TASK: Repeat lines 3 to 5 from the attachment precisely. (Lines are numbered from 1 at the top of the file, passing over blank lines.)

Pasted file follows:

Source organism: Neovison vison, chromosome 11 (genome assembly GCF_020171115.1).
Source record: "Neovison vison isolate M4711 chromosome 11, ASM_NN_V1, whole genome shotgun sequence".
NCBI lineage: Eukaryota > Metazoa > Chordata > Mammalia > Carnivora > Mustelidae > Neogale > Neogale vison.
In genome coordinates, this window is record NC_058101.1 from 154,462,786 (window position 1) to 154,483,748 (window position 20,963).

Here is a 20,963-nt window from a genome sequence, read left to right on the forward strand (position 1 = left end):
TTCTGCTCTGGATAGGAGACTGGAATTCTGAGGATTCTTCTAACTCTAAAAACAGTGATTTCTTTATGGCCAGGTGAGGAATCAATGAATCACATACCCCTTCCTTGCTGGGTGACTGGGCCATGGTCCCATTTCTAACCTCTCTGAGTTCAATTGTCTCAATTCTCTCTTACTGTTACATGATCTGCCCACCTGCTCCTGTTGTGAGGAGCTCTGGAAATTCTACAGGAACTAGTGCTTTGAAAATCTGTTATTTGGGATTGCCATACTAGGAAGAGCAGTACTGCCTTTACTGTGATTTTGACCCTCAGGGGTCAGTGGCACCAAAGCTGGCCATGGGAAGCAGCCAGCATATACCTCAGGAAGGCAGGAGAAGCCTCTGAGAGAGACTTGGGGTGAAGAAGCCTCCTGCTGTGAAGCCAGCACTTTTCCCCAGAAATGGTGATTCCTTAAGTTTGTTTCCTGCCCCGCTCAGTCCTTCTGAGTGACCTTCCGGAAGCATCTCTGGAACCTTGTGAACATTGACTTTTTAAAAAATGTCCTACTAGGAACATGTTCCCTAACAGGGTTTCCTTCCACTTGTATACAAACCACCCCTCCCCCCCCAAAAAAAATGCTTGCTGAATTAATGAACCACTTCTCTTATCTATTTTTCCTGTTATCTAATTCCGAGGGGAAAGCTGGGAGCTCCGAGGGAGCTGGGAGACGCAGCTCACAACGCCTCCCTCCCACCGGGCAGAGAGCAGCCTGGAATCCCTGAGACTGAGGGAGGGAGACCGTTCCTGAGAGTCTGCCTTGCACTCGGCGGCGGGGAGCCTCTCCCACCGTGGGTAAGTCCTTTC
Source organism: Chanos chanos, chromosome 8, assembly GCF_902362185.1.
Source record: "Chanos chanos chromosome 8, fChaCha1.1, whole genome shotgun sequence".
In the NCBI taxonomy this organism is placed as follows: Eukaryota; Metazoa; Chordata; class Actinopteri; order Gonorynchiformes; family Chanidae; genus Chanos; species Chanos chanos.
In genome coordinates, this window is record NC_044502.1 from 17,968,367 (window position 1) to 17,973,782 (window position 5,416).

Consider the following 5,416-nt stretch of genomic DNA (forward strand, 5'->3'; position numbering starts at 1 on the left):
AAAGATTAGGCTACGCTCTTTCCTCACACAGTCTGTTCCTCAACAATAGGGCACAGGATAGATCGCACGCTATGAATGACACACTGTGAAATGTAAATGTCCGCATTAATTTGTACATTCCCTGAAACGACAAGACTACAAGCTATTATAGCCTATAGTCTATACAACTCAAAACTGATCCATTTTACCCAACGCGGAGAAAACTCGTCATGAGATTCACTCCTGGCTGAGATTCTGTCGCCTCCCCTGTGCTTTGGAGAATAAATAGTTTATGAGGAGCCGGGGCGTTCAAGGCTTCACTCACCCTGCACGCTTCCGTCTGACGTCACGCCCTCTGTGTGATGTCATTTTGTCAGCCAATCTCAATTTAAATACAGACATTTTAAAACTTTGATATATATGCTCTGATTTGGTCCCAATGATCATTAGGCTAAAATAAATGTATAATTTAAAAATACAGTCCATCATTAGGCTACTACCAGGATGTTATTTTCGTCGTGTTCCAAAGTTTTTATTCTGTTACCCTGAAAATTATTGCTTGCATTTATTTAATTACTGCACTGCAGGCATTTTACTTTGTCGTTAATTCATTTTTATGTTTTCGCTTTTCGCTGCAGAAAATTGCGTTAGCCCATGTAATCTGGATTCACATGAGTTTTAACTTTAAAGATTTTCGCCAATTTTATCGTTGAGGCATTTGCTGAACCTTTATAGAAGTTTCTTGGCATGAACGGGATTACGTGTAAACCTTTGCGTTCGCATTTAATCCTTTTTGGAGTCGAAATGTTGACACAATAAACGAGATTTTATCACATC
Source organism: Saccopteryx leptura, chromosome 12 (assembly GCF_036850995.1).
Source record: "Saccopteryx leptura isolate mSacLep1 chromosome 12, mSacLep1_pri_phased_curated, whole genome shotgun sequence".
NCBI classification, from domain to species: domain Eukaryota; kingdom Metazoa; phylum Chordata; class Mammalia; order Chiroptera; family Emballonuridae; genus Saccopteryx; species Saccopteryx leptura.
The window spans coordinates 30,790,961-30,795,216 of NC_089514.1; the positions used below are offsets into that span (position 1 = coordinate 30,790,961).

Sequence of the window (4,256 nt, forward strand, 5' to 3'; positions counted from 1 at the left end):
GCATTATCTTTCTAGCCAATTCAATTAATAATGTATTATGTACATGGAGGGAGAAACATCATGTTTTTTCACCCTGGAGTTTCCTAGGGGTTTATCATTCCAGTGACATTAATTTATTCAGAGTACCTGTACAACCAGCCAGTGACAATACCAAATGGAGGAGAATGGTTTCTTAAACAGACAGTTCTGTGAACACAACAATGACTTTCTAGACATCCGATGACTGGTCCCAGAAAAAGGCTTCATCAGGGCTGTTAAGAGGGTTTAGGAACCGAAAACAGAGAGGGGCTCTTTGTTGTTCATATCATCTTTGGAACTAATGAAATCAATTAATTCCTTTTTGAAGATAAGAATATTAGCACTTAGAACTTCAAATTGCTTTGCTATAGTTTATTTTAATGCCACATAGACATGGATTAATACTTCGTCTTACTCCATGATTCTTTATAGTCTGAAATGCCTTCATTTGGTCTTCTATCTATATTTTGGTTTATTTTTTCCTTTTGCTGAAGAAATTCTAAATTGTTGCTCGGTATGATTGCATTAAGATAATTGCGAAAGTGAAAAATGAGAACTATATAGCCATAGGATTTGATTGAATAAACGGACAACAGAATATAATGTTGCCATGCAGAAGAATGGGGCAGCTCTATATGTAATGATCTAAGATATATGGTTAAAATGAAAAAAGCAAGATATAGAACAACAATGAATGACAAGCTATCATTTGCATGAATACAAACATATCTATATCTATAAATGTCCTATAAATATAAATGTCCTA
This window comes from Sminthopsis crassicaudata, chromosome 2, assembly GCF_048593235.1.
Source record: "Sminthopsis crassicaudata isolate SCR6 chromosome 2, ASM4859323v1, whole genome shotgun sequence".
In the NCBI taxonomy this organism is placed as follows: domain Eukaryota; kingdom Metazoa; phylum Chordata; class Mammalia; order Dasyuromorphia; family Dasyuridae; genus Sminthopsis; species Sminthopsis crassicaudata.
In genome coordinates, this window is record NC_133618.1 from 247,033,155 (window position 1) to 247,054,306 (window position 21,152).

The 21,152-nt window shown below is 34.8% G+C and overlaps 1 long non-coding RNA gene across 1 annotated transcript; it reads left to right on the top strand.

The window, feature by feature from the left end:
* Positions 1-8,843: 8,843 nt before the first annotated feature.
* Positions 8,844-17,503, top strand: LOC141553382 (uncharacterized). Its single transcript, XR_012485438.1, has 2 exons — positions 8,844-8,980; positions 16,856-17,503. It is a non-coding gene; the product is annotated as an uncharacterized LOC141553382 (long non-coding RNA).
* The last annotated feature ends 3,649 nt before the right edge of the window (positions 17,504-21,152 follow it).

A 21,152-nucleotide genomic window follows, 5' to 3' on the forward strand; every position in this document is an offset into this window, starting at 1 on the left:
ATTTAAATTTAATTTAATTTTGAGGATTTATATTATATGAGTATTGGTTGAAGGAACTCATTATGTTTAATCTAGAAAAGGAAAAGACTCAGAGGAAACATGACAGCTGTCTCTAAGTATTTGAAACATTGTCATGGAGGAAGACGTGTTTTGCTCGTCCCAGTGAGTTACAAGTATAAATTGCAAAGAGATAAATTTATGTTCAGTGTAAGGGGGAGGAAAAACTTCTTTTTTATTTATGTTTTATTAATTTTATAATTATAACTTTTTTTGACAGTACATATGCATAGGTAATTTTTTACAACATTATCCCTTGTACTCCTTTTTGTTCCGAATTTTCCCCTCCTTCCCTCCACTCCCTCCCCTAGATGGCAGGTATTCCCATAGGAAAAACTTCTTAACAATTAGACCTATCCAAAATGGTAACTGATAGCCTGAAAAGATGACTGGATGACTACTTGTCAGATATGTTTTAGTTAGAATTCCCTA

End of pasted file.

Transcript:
NCBI lineage: Eukaryota > Metazoa > Chordata > Mammalia > Carnivora > Mustelidae > Neogale > Neogale vison.
In genome coordinates, this window is record NC_058101.1 from 154,462,786 (window position 1) to 154,483,748 (window position 20,963).

Here is a 20,963-nt window from a genome sequence, read left to right on the forward strand (position 1 = left end):